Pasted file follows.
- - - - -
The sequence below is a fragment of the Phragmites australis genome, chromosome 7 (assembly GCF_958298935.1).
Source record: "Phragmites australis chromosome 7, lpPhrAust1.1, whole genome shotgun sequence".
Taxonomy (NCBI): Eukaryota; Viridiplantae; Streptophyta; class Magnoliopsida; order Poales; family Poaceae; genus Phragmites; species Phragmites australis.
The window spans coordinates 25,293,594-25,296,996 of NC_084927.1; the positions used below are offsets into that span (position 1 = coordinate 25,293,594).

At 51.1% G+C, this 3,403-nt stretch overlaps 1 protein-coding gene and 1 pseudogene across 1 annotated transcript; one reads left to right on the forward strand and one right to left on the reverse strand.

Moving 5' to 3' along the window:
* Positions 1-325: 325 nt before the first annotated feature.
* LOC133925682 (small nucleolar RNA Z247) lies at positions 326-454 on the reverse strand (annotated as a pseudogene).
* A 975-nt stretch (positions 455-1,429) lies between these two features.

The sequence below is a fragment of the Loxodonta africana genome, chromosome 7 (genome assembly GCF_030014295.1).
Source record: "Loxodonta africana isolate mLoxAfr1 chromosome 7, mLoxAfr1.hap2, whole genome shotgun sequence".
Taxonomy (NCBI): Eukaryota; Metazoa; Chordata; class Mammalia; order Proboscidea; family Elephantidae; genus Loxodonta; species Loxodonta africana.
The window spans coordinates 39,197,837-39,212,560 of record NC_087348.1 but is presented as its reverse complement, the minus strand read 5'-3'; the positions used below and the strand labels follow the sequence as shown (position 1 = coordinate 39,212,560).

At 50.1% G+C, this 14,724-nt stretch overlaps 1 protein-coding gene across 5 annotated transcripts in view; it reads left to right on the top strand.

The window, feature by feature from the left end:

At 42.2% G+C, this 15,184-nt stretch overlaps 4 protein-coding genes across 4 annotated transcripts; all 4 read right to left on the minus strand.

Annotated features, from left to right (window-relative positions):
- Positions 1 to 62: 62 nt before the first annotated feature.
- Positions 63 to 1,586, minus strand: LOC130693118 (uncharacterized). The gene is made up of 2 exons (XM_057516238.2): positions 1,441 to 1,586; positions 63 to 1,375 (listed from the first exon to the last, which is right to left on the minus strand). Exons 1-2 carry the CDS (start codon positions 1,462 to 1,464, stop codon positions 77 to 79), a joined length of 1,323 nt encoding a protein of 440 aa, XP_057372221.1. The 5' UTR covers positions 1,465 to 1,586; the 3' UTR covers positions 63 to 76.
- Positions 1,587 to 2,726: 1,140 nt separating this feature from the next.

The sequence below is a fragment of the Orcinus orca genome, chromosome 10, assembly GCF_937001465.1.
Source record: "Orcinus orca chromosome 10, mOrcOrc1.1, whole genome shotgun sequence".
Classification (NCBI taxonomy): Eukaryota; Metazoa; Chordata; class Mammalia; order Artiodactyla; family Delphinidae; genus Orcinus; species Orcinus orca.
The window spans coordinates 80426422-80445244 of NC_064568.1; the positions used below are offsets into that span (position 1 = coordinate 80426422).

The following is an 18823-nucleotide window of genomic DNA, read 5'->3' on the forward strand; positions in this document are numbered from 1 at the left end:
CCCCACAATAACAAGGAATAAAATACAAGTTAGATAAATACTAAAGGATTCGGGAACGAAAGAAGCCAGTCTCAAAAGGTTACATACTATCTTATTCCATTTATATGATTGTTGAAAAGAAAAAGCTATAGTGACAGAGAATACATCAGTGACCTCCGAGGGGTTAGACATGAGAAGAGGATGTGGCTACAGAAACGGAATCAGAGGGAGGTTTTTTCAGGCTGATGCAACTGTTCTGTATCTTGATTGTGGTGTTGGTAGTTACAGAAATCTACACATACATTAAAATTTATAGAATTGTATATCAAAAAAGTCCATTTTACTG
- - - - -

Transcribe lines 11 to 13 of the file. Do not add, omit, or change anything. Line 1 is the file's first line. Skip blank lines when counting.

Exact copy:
Source record: "Loxodonta africana isolate mLoxAfr1 chromosome 7, mLoxAfr1.hap2, whole genome shotgun sequence".
Taxonomy (NCBI): Eukaryota; Metazoa; Chordata; class Mammalia; order Proboscidea; family Elephantidae; genus Loxodonta; species Loxodonta africana.
The window spans coordinates 39,197,837-39,212,560 of record NC_087348.1 but is presented as its reverse complement, the minus strand read 5'-3'; the positions used below and the strand labels follow the sequence as shown (position 1 = coordinate 39,212,560).